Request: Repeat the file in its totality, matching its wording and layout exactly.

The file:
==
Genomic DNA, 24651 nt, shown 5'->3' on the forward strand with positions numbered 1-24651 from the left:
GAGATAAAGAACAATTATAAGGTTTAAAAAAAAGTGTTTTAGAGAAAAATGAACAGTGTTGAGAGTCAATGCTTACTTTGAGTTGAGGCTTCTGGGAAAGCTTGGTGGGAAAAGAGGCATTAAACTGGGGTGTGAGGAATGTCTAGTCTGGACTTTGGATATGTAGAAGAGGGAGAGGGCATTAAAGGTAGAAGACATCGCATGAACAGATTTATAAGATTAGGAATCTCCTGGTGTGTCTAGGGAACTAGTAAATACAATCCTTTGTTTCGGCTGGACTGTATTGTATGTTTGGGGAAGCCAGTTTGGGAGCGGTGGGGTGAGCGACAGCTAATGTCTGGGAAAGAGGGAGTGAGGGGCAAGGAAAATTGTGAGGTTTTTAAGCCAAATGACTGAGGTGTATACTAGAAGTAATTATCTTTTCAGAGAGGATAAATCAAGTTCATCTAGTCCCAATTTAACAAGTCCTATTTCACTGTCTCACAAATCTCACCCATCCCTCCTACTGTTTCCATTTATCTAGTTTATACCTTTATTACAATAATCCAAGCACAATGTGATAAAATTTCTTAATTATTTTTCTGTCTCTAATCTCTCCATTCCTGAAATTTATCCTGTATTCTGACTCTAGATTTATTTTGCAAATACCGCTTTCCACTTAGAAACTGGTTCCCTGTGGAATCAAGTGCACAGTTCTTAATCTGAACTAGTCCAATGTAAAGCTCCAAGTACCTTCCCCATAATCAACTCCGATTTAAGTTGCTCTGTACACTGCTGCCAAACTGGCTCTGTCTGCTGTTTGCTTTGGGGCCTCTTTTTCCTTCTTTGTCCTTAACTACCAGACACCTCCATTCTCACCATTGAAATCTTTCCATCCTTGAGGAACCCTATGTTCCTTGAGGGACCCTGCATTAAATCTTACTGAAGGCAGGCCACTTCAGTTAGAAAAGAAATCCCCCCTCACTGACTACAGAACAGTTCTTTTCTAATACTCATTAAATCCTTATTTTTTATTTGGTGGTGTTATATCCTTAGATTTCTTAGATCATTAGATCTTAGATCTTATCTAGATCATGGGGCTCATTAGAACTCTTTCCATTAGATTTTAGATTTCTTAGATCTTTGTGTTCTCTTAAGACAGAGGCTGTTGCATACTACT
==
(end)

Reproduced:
Genomic DNA, 24651 nt, shown 5'->3' on the forward strand with positions numbered 1-24651 from the left:
GAGATAAAGAACAATTATAAGGTTTAAAAAAAAGTGTTTTAGAGAAAAATGAACAGTGTTGAGAGTCAATGCTTACTTTGAGTTGAGGCTTCTGGGAAAGCTTGGTGGGAAAAGAGGCATTAAACTGGGGTGTGAGGAATGTCTAGTCTGGACTTTGGATATGTAGAAGAGGGAGAGGGCATTAAAGGTAGAAGACATCGCATGAACAGATTTATAAGATTAGGAATCTCCTGGTGTGTCTAGGGAACTAGTAAATACAATCCTTTGTTTCGGCTGGACTGTATTGTATGTTTGGGGAAGCCAGTTTGGGAGCGGTGGGGTGAGCGACAGCTAATGTCTGGGAAAGAGGGAGTGAGGGGCAAGGAAAATTGTGAGGTTTTTAAGCCAAATGACTGAGGTGTATACTAGAAGTAATTATCTTTTCAGAGAGGATAAATCAAGTTCATCTAGTCCCAATTTAACAAGTCCTATTTCACTGTCTCACAAATCTCACCCATCCCTCCTACTGTTTCCATTTATCTAGTTTATACCTTTATTACAATAATCCAAGCACAATGTGATAAAATTTCTTAATTATTTTTCTGTCTCTAATCTCTCCATTCCTGAAATTTATCCTGTATTCTGACTCTAGATTTATTTTGCAAATACCGCTTTCCACTTAGAAACTGGTTCCCTGTGGAATCAAGTGCACAGTTCTTAATCTGAACTAGTCCAATGTAAAGCTCCAAGTACCTTCCCCATAATCAACTCCGATTTAAGTTGCTCTGTACACTGCTGCCAAACTGGCTCTGTCTGCTGTTTGCTTTGGGGCCTCTTTTTCCTTCTTTGTCCTTAACTACCAGACACCTCCATTCTCACCATTGAAATCTTTCCATCCTTGAGGAACCCTATGTTCCTTGAGGGACCCTGCATTAAATCTTACTGAAGGCAGGCCACTTCAGTTAGAAAAGAAATCCCCCCTCACTGACTACAGAACAGTTCTTTTCTAATACTCATTAAATCCTTATTTTTTATTTGGTGGTGTTATATCCTTAGATTTCTTAGATCATTAGATCTTAGATCTTATCTAGATCATGGGGCTCATTAGAACTCTTTCCATTAGATTTTAGATTTCTTAGATCTTTGTGTTCTCTTAAGACAGAGGCTGTTGCATACTACT